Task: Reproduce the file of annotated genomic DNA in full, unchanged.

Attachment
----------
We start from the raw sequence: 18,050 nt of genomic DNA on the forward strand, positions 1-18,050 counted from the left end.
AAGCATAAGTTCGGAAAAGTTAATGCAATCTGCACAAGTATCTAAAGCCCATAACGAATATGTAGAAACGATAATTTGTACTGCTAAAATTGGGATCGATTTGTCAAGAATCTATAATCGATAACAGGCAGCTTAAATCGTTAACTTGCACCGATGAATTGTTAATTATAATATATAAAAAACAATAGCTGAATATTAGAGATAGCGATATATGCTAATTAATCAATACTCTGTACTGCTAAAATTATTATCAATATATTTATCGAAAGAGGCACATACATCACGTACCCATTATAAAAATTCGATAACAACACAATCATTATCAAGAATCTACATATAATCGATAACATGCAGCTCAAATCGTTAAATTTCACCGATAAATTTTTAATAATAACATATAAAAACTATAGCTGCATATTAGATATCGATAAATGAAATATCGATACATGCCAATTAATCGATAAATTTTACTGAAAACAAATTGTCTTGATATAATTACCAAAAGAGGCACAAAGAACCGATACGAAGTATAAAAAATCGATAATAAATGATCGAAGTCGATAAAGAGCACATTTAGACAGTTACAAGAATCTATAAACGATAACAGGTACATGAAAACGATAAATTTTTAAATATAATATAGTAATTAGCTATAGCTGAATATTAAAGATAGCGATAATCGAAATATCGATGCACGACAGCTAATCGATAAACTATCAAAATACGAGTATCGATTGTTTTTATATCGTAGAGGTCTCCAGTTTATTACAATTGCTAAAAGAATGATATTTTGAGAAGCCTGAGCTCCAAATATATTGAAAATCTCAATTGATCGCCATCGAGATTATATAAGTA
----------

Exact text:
We start from the raw sequence: 18,050 nt of genomic DNA on the forward strand, positions 1-18,050 counted from the left end.
AAGCATAAGTTCGGAAAAGTTAATGCAATCTGCACAAGTATCTAAAGCCCATAACGAATATGTAGAAACGATAATTTGTACTGCTAAAATTGGGATCGATTTGTCAAGAATCTATAATCGATAACAGGCAGCTTAAATCGTTAACTTGCACCGATGAATTGTTAATTATAATATATAAAAAACAATAGCTGAATATTAGAGATAGCGATATATGCTAATTAATCAATACTCTGTACTGCTAAAATTATTATCAATATATTTATCGAAAGAGGCACATACATCACGTACCCATTATAAAAATTCGATAACAACACAATCATTATCAAGAATCTACATATAATCGATAACATGCAGCTCAAATCGTTAAATTTCACCGATAAATTTTTAATAATAACATATAAAAACTATAGCTGCATATTAGATATCGATAAATGAAATATCGATACATGCCAATTAATCGATAAATTTTACTGAAAACAAATTGTCTTGATATAATTACCAAAAGAGGCACAAAGAACCGATACGAAGTATAAAAAATCGATAATAAATGATCGAAGTCGATAAAGAGCACATTTAGACAGTTACAAGAATCTATAAACGATAACAGGTACATGAAAACGATAAATTTTTAAATATAATATAGTAATTAGCTATAGCTGAATATTAAAGATAGCGATAATCGAAATATCGATGCACGACAGCTAATCGATAAACTATCAAAATACGAGTATCGATTGTTTTTATATCGTAGAGGTCTCCAGTTTATTACAATTGCTAAAAGAATGATATTTTGAGAAGCCTGAGCTCCAAATATATTGAAAATCTCAATTGATCGCCATCGAGATTATATAAGTA